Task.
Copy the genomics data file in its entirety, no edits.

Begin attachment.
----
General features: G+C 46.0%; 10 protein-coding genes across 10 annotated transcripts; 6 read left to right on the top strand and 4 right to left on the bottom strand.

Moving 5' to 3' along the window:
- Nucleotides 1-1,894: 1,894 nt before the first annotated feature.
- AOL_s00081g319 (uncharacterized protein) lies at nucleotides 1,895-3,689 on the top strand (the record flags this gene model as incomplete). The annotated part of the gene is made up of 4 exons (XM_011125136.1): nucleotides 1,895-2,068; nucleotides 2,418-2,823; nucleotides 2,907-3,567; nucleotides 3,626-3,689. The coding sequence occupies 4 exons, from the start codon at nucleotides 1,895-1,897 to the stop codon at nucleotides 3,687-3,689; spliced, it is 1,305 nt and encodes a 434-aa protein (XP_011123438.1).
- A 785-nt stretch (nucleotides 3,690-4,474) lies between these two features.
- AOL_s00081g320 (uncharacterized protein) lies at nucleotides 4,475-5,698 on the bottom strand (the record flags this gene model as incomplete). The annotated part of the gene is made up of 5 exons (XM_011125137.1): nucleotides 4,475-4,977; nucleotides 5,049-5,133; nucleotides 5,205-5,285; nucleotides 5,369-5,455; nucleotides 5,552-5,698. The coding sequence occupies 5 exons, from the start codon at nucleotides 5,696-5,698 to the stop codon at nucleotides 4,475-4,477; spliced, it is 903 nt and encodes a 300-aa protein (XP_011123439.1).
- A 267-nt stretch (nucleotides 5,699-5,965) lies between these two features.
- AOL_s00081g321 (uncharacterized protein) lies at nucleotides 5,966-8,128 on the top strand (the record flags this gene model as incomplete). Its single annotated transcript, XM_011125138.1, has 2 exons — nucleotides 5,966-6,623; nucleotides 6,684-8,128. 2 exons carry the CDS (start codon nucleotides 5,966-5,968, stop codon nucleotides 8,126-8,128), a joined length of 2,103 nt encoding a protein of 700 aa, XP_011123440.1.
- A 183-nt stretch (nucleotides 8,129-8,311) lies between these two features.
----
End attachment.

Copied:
General features: G+C 46.0%; 10 protein-coding genes across 10 annotated transcripts; 6 read left to right on the top strand and 4 right to left on the bottom strand.

Moving 5' to 3' along the window:
- Nucleotides 1-1,894: 1,894 nt before the first annotated feature.
- AOL_s00081g319 (uncharacterized protein) lies at nucleotides 1,895-3,689 on the top strand (the record flags this gene model as incomplete). The annotated part of the gene is made up of 4 exons (XM_011125136.1): nucleotides 1,895-2,068; nucleotides 2,418-2,823; nucleotides 2,907-3,567; nucleotides 3,626-3,689. The coding sequence occupies 4 exons, from the start codon at nucleotides 1,895-1,897 to the stop codon at nucleotides 3,687-3,689; spliced, it is 1,305 nt and encodes a 434-aa protein (XP_011123438.1).
- A 785-nt stretch (nucleotides 3,690-4,474) lies between these two features.
- AOL_s00081g320 (uncharacterized protein) lies at nucleotides 4,475-5,698 on the bottom strand (the record flags this gene model as incomplete). The annotated part of the gene is made up of 5 exons (XM_011125137.1): nucleotides 4,475-4,977; nucleotides 5,049-5,133; nucleotides 5,205-5,285; nucleotides 5,369-5,455; nucleotides 5,552-5,698. The coding sequence occupies 5 exons, from the start codon at nucleotides 5,696-5,698 to the stop codon at nucleotides 4,475-4,477; spliced, it is 903 nt and encodes a 300-aa protein (XP_011123439.1).
- A 267-nt stretch (nucleotides 5,699-5,965) lies between these two features.
- AOL_s00081g321 (uncharacterized protein) lies at nucleotides 5,966-8,128 on the top strand (the record flags this gene model as incomplete). Its single annotated transcript, XM_011125138.1, has 2 exons — nucleotides 5,966-6,623; nucleotides 6,684-8,128. 2 exons carry the CDS (start codon nucleotides 5,966-5,968, stop codon nucleotides 8,126-8,128), a joined length of 2,103 nt encoding a protein of 700 aa, XP_011123440.1.
- A 183-nt stretch (nucleotides 8,129-8,311) lies between these two features.